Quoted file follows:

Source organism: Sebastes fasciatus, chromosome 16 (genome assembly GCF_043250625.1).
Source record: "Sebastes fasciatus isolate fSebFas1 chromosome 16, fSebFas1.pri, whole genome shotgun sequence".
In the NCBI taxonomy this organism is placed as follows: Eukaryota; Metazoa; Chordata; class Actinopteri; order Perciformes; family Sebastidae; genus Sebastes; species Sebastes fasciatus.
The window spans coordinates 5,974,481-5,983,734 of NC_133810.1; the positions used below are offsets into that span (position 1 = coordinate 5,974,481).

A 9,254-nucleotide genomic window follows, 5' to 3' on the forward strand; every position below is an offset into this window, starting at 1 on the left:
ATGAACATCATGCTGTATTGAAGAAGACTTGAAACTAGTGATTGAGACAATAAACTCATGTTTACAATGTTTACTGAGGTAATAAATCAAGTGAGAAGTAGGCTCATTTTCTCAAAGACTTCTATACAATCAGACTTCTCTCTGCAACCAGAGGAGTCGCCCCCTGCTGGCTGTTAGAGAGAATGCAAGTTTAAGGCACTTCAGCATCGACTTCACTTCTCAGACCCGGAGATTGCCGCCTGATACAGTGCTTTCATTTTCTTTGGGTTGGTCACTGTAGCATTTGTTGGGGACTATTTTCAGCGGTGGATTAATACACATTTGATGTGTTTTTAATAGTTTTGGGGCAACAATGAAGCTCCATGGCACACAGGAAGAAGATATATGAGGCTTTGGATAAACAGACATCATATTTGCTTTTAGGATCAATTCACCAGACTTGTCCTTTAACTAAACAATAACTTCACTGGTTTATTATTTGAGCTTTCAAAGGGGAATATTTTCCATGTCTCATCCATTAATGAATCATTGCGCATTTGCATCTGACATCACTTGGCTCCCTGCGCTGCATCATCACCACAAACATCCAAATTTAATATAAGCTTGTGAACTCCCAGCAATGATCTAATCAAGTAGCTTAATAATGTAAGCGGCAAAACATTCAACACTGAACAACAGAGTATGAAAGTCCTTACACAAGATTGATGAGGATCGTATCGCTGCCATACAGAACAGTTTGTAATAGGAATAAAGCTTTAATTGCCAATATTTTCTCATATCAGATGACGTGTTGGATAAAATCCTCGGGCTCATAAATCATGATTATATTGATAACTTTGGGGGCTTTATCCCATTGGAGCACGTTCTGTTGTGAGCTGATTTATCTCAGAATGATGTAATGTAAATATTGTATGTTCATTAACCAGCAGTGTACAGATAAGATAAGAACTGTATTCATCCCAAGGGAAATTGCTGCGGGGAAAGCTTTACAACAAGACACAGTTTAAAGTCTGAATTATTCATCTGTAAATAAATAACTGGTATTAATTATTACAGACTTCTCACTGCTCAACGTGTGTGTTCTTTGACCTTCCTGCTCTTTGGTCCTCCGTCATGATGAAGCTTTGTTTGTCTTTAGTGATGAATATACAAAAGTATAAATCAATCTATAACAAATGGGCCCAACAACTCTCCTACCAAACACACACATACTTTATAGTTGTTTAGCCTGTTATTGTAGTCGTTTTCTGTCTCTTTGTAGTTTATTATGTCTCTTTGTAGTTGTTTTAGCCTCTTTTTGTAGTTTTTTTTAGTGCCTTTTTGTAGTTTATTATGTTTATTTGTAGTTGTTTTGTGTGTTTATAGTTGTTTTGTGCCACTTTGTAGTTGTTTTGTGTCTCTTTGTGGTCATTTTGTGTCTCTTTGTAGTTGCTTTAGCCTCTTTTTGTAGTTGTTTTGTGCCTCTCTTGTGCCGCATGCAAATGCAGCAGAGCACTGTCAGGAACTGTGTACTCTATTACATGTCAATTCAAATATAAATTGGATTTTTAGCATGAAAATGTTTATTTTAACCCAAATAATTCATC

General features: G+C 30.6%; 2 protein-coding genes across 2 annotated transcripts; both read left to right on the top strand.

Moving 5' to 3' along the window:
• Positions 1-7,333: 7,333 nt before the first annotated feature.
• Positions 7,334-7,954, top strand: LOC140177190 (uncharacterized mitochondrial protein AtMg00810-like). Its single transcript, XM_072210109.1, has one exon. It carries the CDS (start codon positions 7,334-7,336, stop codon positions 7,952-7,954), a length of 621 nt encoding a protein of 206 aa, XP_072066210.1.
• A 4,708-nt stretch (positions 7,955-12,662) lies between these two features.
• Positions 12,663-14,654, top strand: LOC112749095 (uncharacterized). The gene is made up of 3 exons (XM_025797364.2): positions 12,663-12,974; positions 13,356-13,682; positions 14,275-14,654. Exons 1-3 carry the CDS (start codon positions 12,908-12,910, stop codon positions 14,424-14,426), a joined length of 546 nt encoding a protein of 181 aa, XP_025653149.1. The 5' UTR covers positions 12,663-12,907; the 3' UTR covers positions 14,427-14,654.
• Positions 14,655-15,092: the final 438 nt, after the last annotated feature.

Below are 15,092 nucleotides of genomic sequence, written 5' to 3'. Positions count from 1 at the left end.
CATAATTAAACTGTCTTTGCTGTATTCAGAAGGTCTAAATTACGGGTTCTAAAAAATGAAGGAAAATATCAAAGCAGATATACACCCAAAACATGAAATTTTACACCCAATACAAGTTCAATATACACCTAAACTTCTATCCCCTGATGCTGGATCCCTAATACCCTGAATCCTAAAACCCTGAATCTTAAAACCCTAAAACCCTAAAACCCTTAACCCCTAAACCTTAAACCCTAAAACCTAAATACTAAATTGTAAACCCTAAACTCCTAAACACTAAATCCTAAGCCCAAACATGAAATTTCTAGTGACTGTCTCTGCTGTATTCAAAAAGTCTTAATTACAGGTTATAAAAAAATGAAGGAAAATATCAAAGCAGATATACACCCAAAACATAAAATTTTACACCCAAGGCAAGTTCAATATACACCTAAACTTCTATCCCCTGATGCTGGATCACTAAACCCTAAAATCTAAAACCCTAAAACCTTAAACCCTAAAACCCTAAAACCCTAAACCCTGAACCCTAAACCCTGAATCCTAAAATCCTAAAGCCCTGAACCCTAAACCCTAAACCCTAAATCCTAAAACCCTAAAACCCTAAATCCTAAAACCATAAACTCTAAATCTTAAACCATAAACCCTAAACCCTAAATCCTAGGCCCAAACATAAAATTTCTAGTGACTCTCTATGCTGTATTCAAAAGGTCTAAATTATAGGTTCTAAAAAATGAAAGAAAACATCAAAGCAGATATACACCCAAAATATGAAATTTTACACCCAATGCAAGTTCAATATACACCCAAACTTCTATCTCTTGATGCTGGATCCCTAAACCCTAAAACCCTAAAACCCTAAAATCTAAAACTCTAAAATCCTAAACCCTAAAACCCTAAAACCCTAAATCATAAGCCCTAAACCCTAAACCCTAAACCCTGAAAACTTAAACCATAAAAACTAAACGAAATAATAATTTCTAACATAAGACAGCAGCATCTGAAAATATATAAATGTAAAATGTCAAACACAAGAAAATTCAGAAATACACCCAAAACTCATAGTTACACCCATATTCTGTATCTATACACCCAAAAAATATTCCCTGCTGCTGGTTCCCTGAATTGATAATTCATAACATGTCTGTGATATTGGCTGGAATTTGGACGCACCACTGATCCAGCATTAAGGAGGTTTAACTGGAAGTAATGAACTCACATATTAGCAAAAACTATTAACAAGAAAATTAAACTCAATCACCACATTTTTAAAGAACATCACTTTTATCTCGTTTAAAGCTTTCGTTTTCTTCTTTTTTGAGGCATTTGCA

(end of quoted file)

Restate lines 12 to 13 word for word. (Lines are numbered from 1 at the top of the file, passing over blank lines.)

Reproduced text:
• Positions 12,663-14,654, top strand: LOC112749095 (uncharacterized). The gene is made up of 3 exons (XM_025797364.2): positions 12,663-12,974; positions 13,356-13,682; positions 14,275-14,654. Exons 1-3 carry the CDS (start codon positions 12,908-12,910, stop codon positions 14,424-14,426), a joined length of 546 nt encoding a protein of 181 aa, XP_025653149.1. The 5' UTR covers positions 12,663-12,907; the 3' UTR covers positions 14,427-14,654.
• Positions 14,655-15,092: the final 438 nt, after the last annotated feature.